In September 2008, AJA, the country’s largest law firm, pioneered a significant change from the traditions of family owned law firms by offering its lawyers the opportunity to become partners based on merit.
“By introducing this model, we opened the door for the local
market to work in accordance with international standards.”
Carlos Abou Jaoude, AJA Founder and Managing Partner
“This was a driving force in consolidating our firm, and it acted as an incentive for other law firms to adopt the model,” says Carlos Abou Jaoude, AJA’s founder and managing partner. “By introducing this model, we opened the door for the local market to work in accordance with international standards.”
AJA also introduced the idea of basing client relationships on a business-to-business connection, whereas previously these relationships were based primarily on the rapport of individual business people with individual lawyers.
“This means that any lawyer from within the firm can follow up on matters independent of the personal relationship,” says Abou Jaoude. “Each client is represented by an attorney within the firm who will be solely responsible for cross relating the services required by different
practice areas. This optimizes business efficiency for the firm and the clients.”
The French Connection
Legal eagles open Paris office to handle growing global business
With almost a third of the firm’s turnover originating from international clients, Lebanon’s largest law practice, Abou Jaoude & Associates (AJA), is planning to open offices in Paris this year.
With the core of the firm’s practice concentrated on vital areas of the economy that are banking, finance, tax, real estate, media, telecom, insurance and F&B, it has advised on a stream of transactions, the latest of which involves Beit Misk, a $1.2 billion development project, the largest in Lebanon’s history.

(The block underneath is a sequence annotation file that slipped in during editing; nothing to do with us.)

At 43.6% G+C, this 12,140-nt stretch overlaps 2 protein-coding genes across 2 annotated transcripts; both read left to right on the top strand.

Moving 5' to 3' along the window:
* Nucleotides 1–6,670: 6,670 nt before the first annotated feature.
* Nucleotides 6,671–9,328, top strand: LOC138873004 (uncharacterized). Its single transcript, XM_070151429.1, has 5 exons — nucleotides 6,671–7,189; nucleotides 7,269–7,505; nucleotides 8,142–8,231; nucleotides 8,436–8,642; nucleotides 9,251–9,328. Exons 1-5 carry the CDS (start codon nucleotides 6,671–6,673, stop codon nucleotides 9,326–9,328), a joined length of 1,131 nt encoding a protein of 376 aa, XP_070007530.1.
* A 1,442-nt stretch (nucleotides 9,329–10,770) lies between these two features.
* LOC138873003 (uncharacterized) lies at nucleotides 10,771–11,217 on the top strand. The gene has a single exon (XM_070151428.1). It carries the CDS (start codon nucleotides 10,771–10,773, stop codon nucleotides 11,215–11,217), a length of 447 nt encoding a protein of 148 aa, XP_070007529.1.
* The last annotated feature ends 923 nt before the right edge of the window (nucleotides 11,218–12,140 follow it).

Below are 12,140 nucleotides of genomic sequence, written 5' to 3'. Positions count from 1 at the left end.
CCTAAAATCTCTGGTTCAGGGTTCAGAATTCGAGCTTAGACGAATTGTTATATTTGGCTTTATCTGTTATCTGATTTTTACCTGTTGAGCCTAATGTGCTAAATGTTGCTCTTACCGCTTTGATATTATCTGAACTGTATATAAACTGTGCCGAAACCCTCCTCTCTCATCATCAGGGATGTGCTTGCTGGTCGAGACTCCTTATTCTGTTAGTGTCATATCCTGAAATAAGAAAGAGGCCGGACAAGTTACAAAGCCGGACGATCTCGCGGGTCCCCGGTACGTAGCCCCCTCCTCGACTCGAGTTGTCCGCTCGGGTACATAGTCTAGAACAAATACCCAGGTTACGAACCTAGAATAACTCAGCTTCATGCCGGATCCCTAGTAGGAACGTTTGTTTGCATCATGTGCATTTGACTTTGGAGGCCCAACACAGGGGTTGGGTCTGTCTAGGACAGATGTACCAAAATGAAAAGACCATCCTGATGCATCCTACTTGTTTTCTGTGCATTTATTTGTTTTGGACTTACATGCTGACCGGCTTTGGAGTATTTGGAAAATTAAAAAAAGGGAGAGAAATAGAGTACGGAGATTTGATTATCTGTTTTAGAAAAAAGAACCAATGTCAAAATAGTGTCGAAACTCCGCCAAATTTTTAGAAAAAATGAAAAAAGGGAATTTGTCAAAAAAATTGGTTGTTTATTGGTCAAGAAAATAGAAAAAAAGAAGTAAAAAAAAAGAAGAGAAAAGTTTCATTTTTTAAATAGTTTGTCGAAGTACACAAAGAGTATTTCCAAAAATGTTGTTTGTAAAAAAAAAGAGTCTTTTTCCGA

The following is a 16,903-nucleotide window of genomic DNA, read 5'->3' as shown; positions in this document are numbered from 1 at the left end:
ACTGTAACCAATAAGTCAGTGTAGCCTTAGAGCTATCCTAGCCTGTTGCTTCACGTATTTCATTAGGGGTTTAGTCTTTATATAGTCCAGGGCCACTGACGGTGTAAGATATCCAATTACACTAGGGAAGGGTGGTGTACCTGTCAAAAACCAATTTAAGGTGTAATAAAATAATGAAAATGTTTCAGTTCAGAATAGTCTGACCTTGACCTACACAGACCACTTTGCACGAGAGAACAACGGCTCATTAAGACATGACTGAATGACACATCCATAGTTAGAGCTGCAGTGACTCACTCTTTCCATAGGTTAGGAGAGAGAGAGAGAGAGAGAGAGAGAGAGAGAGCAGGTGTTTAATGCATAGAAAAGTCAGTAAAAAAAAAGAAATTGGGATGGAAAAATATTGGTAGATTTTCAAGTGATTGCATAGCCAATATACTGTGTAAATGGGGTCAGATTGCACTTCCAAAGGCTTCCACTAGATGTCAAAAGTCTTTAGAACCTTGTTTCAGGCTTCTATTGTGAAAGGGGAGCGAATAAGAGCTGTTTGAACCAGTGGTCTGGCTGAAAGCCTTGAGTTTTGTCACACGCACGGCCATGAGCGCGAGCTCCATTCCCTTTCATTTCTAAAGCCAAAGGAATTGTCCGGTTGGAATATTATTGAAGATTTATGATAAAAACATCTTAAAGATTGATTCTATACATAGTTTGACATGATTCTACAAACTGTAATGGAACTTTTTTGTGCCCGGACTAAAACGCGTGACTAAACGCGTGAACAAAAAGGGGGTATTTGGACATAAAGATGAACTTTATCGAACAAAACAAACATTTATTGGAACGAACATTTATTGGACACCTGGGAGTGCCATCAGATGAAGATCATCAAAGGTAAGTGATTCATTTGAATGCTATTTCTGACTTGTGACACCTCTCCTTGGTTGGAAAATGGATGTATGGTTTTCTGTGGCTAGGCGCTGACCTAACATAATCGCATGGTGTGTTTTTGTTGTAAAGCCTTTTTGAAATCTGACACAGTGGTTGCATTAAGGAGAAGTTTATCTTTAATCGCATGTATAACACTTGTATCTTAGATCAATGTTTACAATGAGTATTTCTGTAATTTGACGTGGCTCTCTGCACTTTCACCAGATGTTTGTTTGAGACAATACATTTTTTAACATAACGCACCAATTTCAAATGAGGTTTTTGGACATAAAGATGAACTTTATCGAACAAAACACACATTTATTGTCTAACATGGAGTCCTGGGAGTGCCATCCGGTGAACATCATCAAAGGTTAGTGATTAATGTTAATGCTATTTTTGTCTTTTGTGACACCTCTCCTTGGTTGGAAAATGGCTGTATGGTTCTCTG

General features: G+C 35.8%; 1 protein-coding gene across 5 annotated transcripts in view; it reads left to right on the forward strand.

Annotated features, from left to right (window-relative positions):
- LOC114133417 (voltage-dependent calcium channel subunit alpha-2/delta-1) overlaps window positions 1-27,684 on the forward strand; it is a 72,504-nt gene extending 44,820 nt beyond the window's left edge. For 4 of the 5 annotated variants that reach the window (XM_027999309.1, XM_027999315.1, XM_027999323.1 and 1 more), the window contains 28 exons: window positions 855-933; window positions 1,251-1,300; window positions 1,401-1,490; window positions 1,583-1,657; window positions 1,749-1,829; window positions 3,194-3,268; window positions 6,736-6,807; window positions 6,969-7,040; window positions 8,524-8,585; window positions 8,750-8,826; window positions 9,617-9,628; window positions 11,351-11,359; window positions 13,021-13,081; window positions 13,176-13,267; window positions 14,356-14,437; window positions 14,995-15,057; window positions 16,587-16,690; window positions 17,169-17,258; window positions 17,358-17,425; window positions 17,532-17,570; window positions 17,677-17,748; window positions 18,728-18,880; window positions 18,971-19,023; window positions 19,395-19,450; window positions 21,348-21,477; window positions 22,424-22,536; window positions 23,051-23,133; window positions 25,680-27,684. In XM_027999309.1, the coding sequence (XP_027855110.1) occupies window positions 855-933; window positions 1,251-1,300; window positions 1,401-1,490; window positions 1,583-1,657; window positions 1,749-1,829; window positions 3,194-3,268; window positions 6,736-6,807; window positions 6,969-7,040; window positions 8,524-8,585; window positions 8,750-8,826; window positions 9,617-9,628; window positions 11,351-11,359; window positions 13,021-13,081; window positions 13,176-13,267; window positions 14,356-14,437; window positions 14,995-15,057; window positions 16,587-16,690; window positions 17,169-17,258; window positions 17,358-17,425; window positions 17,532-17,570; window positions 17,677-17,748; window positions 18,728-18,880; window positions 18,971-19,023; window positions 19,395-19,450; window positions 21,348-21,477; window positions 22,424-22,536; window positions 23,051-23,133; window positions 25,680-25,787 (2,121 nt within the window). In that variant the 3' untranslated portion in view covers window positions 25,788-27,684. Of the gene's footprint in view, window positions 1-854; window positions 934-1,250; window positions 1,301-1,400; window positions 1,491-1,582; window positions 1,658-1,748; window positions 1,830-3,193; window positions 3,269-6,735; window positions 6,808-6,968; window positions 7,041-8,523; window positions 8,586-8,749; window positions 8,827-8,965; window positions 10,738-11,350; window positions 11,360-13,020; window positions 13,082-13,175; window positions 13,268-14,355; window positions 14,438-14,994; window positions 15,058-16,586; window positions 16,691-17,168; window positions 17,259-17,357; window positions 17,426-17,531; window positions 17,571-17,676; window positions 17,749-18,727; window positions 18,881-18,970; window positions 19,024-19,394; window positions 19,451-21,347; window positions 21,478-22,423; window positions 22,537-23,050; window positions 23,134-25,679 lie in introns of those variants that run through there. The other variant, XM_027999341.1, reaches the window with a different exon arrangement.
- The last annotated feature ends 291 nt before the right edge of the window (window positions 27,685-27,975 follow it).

The firm has recently advised on a number of pioneering transactions, including: a $180 million multi-business family debit restructuring involving a large real estate portfolio, the biggest in Lebanon’s history; a $200 million buyout of an African telecom group; the conversion
of a financial company into an investment bank; the launch of a television station funded by a multi-bank private placement; and an energy project jointly developed by Electricité du Liban (EDL) and the Lebanese Ministry of Energy and Water, and the Privatization of the Telecommunications sector.
AJA’s expertise extends to the areas of structured finance, private equity, privatization, capital markets, international trade, intellectual property and franchising.
With a team of 42 lawyers, the largest complement of lawyers in Lebanon, including 10 with high degrees from U.S. or French universities, AJA expects to double its turnover this year.
The firm’s new office in Paris will be led by a group of corporate lawyers with experience in working with British and American law firms to provide a platform from which to follow up on the firm’s international transactions.